Hamaro Cantu once said, “the significance of the cherry blossom tree in Japanese culture goes back hundreds of years. In their country, the cherry blossom represents the fragility and the beauty of life. It’s a reminder that life is almost overwhelmingly beautiful but that it is also tragically short.”
The World Cup Rugby 2019 is right around the corner kicking into gear in September in Japan. With rugby being such a prominent sport in South Africa, it is no wonder World Cup fever is fast approaching. Japan is a country with rich cultural roots, known worldwide for its traditional arts, including tea ceremonies, calligraphy and flower arranging. The country has a legacy of distinctive gardens, sculpture and poetry, and of course, its cherry blossom trees.
The cherry blossom is Japan’s national flower, more traditionally known as the Sakura. Enjoying the cherry blossom season is a commonality in Japan with many Japanese people celebrating the flower in spring cherry-blossom season. Picking cherry blossoms is a Japanese tradition. Hanami a traditional act in Japan is the viewing of cherry blossom flowers. The Japanese also enjoy having picnics under the cherry blossom trees in the evening as the flowers are lit up with Japanese lanterns late at night. This tradition is known as Yozakura.
The cherry blossom as a flower has many different symbolic representations. The cherry blossom is a symbol for spring – a time of renewal and the fleeting nature of life and morality. Spring in Japan is known to provide its people with a license to hope and a dream of greater things and a reminder to look ahead with enthusiasm and optimism. The cherry blossom is also an omen of good fortune and an emblem of love and affection.
The cherry blossom is also a symbol of humanity. The blooming season of the cherry blossom is brief but results in instant, incredible beauty and then dies off just as quickly. We often get caught up in day to day routine and forget to take a moment to appreciate the smaller things – the small moments that in the bigger picture aren’t so little. Life is full of cherry blossoms that bloom at their finest and wither away after a short life span. We need to take time to appreciate the moments, see the beauty that exists around us and understand with tribulation comes triumph and some of the best beauty grows from the harshest environments. A quote from Mulan reads, “flowers that bloom in adversity are most rare and the most beautiful of them all.”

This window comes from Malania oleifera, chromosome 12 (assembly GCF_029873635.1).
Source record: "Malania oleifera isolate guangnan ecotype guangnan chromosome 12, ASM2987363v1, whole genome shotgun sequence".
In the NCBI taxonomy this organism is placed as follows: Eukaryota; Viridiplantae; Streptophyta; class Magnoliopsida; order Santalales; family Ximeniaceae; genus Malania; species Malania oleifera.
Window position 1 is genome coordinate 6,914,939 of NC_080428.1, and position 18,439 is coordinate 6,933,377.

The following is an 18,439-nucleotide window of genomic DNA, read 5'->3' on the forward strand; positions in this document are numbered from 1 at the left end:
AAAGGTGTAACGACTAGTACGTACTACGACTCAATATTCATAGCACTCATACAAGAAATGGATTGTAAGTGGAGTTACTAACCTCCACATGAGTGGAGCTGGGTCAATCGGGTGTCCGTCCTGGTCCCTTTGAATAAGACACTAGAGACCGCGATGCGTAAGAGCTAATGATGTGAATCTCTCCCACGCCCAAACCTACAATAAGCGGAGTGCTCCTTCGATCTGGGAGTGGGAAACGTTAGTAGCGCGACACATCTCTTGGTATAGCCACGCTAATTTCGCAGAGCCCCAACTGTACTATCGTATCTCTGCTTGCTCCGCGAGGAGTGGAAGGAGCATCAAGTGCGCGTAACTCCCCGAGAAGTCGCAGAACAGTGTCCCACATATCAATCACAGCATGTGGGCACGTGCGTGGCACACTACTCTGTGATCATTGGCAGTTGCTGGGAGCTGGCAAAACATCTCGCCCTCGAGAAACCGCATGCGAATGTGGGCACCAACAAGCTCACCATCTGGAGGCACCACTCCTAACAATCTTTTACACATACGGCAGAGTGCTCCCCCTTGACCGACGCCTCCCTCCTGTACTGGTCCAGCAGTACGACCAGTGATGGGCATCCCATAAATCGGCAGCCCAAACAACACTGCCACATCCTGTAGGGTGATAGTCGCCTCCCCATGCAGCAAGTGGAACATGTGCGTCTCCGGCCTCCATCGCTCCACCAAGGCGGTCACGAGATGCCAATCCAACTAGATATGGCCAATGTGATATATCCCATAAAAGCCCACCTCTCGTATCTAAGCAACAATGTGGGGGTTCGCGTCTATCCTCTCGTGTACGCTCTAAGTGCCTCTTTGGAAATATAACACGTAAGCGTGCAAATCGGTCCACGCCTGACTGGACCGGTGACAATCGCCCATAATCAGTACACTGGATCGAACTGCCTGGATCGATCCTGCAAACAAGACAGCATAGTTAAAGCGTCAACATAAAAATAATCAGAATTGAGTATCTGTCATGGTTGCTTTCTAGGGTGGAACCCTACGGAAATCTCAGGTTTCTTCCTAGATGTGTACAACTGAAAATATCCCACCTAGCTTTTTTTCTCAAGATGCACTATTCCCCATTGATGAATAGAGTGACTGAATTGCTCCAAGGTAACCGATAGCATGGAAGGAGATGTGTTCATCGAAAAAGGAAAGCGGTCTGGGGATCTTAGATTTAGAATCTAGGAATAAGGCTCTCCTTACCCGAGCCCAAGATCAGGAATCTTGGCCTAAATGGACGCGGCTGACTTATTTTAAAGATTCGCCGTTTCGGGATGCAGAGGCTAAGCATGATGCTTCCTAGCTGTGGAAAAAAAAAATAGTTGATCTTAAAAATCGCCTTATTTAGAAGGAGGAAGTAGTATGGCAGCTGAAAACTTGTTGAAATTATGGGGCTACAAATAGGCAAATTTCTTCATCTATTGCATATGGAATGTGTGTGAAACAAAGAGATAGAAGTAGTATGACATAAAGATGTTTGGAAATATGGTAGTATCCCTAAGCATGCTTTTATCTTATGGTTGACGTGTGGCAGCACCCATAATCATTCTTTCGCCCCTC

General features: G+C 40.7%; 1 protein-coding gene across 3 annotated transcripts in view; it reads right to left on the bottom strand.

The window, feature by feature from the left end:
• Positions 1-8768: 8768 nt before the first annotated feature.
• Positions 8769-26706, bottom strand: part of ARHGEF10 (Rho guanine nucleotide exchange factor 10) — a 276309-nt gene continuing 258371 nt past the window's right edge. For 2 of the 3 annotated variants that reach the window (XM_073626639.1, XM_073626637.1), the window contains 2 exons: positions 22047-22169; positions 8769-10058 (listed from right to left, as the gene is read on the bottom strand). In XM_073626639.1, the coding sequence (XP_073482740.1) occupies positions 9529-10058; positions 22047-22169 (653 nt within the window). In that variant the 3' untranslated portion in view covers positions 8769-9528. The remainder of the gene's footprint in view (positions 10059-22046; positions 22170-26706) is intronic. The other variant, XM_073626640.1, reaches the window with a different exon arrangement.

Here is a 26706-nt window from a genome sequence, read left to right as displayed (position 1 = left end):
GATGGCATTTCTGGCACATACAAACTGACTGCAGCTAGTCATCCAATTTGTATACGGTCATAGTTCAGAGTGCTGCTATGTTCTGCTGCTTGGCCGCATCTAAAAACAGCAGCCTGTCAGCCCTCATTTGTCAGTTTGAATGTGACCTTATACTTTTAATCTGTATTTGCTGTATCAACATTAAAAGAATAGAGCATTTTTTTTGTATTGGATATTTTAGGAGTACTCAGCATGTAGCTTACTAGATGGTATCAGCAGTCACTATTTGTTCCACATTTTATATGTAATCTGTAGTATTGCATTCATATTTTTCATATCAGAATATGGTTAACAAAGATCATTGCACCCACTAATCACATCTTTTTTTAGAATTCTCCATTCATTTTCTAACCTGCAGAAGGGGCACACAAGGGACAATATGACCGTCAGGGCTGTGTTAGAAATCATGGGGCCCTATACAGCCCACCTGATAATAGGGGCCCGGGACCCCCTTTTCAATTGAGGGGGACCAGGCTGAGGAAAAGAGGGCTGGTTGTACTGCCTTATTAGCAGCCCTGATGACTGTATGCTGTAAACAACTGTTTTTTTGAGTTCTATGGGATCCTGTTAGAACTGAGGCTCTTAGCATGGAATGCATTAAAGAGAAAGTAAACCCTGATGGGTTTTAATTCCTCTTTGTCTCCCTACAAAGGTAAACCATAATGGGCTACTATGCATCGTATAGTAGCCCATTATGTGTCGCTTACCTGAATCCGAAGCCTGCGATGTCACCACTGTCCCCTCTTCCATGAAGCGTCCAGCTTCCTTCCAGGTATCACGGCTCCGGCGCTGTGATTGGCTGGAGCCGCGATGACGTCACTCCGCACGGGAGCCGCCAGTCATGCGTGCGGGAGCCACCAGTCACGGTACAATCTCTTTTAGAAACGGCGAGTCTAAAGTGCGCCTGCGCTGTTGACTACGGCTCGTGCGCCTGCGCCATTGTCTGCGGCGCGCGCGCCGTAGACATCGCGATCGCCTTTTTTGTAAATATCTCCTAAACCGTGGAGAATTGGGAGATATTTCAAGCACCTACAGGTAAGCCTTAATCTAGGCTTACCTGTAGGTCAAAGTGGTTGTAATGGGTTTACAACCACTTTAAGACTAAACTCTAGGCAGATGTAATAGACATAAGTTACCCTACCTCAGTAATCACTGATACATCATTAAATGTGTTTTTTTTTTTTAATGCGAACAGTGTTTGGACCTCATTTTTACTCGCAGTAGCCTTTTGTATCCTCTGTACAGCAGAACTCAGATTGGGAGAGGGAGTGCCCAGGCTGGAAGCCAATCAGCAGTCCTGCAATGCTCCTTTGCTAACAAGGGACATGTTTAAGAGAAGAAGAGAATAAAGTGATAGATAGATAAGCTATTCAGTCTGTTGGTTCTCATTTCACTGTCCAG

We need to remember to celebrate life’s beauty, remembering our roots and sharing our gifts with others. Most importantly, we need to live life in full bloom.
Rugby as a sport teaches some important life lessons, all of which we can learn from. Some of the most predominant lessons learnt through the sport include playing through pain – rugby is a contact sport and players often need to play through the pain and need to get back up after being pushed down and to start pushing forward all over again. Playing in a team teaches an important lesson of respect which is a prominent value demonstrated on most rugby fields with respect being shown to fellow team mates, the referees and other teams. Whilst it may be the tries and big hits that make the headlines, anyone who has been around rugby for a while will know that these are mere window dressings. It is the disruptions at the ruck or the covering drift defense that win you games.
Rugby helps you appreciate the little things in life that little bit more. Passion and commitment are at the core of the game – anyone doing anything in life, much like in rugby will never reach their full capability unless they dive in with their heart and soul. Commitment is the name of the game and passion the driving force. Be bold, live loud and don’t ever stop trying!
Although the World Cup 2019 is unfortunately not in cherry blossom season, be reminded of the route of these beautiful, fragile flowers and enjoy the gift that is sport, teamwork and passion and all that is rugby.
Let’s go Springboks!